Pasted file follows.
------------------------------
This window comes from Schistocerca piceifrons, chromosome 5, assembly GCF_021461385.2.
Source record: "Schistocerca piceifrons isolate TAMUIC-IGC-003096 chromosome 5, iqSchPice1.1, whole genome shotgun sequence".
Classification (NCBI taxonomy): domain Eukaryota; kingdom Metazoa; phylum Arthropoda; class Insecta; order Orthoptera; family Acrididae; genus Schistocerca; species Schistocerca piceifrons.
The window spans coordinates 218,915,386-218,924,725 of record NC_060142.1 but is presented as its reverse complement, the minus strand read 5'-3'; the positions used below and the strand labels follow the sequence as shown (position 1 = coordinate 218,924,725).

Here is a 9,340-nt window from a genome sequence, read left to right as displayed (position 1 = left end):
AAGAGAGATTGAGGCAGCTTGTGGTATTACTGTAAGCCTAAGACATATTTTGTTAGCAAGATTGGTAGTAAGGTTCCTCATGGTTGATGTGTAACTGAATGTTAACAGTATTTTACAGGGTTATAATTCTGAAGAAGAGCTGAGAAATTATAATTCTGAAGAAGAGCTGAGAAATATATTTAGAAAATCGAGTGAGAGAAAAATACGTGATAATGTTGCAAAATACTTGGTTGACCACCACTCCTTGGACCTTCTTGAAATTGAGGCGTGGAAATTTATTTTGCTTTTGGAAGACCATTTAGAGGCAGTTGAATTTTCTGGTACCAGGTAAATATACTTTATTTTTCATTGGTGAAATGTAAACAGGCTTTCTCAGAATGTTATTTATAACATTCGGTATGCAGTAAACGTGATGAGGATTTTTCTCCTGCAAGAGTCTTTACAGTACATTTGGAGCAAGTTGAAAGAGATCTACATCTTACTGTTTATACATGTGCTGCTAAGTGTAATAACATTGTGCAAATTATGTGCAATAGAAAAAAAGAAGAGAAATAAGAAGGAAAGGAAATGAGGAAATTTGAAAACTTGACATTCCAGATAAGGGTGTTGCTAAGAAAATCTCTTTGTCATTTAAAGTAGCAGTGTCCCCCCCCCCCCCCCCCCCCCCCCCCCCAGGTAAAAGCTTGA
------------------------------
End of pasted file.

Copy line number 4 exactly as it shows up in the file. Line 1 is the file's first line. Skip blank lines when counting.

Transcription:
The window spans coordinates 218,915,386-218,924,725 of record NC_060142.1 but is presented as its reverse complement, the minus strand read 5'-3'; the positions used below and the strand labels follow the sequence as shown (position 1 = coordinate 218,924,725).